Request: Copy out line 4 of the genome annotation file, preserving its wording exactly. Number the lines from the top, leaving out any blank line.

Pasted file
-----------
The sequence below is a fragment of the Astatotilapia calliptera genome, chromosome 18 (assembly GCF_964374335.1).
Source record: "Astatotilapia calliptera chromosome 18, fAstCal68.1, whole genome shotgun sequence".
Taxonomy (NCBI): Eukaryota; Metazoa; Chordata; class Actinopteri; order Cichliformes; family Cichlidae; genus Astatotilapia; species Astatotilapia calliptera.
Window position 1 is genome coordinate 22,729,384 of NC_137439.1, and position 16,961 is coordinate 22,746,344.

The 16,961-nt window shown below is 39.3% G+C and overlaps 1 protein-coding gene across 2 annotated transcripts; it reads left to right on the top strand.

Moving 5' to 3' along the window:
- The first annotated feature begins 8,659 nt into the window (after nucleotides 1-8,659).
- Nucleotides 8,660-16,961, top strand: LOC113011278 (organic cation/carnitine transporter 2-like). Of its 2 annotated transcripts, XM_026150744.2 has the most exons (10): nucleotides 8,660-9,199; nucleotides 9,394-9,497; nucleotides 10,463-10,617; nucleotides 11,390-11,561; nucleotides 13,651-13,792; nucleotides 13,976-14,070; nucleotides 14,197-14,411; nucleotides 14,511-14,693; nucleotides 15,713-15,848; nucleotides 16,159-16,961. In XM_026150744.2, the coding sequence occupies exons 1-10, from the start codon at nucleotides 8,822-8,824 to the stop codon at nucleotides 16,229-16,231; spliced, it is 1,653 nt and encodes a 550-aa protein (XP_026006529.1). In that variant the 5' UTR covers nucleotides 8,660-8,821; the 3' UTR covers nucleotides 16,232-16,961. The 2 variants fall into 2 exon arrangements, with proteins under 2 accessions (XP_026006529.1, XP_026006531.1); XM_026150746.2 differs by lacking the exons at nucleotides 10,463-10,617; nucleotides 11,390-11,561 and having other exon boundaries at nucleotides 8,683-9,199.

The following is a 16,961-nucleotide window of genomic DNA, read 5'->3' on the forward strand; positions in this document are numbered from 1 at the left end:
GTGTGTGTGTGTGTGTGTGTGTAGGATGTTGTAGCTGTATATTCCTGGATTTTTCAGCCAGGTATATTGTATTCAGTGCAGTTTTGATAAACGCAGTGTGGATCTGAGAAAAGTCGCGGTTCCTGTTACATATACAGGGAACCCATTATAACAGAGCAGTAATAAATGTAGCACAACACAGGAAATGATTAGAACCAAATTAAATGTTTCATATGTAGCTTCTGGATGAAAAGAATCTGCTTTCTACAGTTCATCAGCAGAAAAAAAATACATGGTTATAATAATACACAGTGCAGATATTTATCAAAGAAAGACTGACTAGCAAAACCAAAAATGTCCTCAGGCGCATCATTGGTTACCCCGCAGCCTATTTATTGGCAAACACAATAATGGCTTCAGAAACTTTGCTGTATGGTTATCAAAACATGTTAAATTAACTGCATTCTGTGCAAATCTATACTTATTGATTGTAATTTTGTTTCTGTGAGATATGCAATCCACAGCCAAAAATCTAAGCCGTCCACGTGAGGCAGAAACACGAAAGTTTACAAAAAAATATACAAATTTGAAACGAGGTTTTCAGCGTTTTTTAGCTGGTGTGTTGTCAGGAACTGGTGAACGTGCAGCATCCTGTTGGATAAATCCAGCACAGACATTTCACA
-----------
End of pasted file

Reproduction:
Window position 1 is genome coordinate 22,729,384 of NC_137439.1, and position 16,961 is coordinate 22,746,344.